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Mass Immigration from Non-European Countries is the Problem, Not Multiculturalism

Multiculturalism Is Not the Problem

Many Canadians object to multiculturalism without objecting to mass immigration and the rapid replacement of Eurocanadians by Asians, Africans, and Muslims. Criticizing multiculturalism without objecting to this replacement is hardly a risk to one’s career. The controversy initiated by Neil Bissoondath’s Selling Illusions: The Cult of Multiculturalism in Canada (1994) gave the author a name in Canada and a rather lucrative career along with nice honorary prizes including the Ordre national du Québec. J. L. Granatstein’s book Who Killed Canadian History? brought him national attention and prominent positions beyond his academic job. This should not surprised us. These two books welcome with delight the diversification of Canada.

The authors merely object to the ways multiculturalism encourages immigrants to hold on to the cultural values of their former homelands rather than assimilate. We at CEC believe that multiculturalism in itself is not the problem. Mass immigration from non-European cultures is the problem. On the other hand, we agree with the multicultural argument that racial and cultural identity are important to the psychological well being of individuals and that showing preference for one’s ethnic group is natural. Immigrants in large numbers will form ethnic groups regardless of whether the government endorses multiculturalism or not. Mexicans, Blacks, and Aboriginals in the United States are still separated in residential locations, voting patterns, and educational attainments even though there is no official multiculturalism. Assimilation only worked with European immigrants.

It is not that there is something wrong with non-Europeans. They cannot assimilate in large numbers because the differences between them and Europeans are more substantial historically, culturally, and racially. This is what the historical and scientific evidence tells us.

Demographic Replacement Is the Problem

Proportion of immigrants to Canada by region of birth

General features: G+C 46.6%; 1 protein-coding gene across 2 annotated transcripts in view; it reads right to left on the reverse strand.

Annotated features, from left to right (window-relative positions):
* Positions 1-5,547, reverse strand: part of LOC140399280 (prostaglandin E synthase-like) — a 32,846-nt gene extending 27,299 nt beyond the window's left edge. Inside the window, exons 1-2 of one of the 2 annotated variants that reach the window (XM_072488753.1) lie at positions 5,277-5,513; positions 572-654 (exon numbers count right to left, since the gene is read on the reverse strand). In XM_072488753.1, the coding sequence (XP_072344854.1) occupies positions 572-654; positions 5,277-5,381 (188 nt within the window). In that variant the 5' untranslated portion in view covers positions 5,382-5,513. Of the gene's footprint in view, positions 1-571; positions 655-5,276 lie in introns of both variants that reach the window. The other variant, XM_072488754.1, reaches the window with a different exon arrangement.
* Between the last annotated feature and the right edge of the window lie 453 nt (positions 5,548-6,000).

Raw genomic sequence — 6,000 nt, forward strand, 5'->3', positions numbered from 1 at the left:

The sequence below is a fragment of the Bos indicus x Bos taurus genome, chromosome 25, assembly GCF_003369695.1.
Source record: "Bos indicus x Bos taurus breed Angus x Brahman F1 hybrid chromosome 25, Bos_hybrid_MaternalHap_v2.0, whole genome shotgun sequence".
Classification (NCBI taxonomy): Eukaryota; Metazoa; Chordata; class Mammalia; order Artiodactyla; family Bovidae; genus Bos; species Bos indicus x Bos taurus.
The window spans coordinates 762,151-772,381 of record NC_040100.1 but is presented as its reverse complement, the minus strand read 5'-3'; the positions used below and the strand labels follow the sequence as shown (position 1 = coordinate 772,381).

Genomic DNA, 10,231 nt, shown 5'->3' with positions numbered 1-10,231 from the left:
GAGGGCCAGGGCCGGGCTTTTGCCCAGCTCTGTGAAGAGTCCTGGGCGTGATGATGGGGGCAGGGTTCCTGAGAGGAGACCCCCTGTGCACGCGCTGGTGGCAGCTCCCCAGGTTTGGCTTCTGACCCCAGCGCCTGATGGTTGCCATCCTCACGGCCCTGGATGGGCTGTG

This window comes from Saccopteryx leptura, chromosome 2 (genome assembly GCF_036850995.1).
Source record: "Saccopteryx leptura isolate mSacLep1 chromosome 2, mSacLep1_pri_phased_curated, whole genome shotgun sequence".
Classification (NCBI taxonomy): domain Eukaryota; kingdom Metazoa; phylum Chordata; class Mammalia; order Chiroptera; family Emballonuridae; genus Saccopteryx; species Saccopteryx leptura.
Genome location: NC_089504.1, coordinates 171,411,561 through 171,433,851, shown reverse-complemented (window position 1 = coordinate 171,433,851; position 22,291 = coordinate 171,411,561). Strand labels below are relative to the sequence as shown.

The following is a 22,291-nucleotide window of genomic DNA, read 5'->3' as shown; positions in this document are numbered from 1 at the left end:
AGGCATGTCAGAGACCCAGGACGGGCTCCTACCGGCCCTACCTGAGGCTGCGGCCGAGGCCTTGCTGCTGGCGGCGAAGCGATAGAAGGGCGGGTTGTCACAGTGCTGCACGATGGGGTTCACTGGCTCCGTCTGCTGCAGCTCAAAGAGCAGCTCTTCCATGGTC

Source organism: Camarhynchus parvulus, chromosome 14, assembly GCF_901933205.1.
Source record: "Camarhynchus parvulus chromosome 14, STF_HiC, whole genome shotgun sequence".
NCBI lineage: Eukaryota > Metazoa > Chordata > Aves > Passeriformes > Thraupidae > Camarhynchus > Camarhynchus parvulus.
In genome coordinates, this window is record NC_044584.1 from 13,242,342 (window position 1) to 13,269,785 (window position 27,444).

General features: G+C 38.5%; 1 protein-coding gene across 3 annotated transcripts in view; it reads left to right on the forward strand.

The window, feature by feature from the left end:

Demography is destiny, said Auguste Comte. Today we should know it is the ethnic distribution of a nation’s population that is destiny. Before 1961, 90 percent of all immigrants to Canada were from the British Isles, and just 3 percent were from Asia and the Middle East. After the 1962 Regulations, the percentage from Asia, the Caribbean, and Middle East began to increase steadily. Between 1981 and 1991, the percentage from Europe declined to only 25 percent, and between 1991 and 2001 it declined further to 19.5 percent, whereas Asian immigration soared to nearly 60 percent, with immigrants from Africa, the Caribbean, and South America accounting for about 19 percent. Moreover, from the 1990s on Canada would see roughly 225,000 to 260,000 immigrants arrive each year, mostly from non-European nations.

As a result, it is estimated that, by 2031, between 25 and 28 percent of the population could be foreign-born, and that, “by 2031, 47% of second-generation Canadians could belong to a visible minority group,” nearly double the proportion of 24 percent in 2006. (Second generation refers to those who are Canadian-born and have at least one parent born outside Canada).

By 2031 visible minority groups are estimated to comprise 63 percent of the population of Toronto, 59 percent of Vancouver, and 31 percent of Montréal. Keep in mind, moreover, that Statistics Canada defines “visible minorities” as “persons, other than aboriginal peoples, who are non-Caucasian in race or non-White in colour.” If we take aboriginals into account, the projections are that between 21 percent and 24 percent of the population of Saskatchewan and between 18 percent and 21 percent of the population of Manitoba will have an Aboriginal identity in 2031.

Ethnic Vote

Prime Cuckister
Prime Cuckister

This changing demography is the context in which to ascertain in a realistic manner the growing influence of the ethnic vote in Canada. The “ethnic vote” was hardly a radical force when it began rather innocuously with the decision among Liberal officials in the mid-1970s to appeal to ethnic groups as a voting force. The proportion of immigrant minorities then was less than 4 percent. But as their numbers mushroomed, the Conservative Party under Mulroney began assessing the potential “electoral benefits that might accrue from an expansive immigration policy,” reminding ethnic voters how friendly this party was to the needs of immigrants in passing the Equity Act of 1986 and the Multiculturalism Act of 1988. The Harper years (2006-2015) were marked by incessant efforts to “get the ethnic vote” through the attendance of religious ceremonies, ridiculous donning of ethnic attire, granting interviews to the ethnic press, promising to maintain an expansive immigration policy, and reiterating that Canada’s identity was no longer European.

Canadians generally assume that ethnic voting is merely an expression of the ability of immigrants to become normal participants in the political process. But these liberal illusions took a realistic hit when former Quebec premier Jacques Parizeau could not but make the obvious observation that the separatists’ defeat in the 1995 Quebec referendum was due to the ethnic vote. Quebec came within 55,000 votes of separation, and without the 90 percent of “new Canadians” who voted against separation the Quebecois would have been able to carve out a separate nation state. But making this simple observation occasioned widespread criticism of Parizeau, even by his own Parti Québécois, as a “shameful” remark, leading to his resignation as PQ leader.

Ethnic In-Groups

Chris Alexander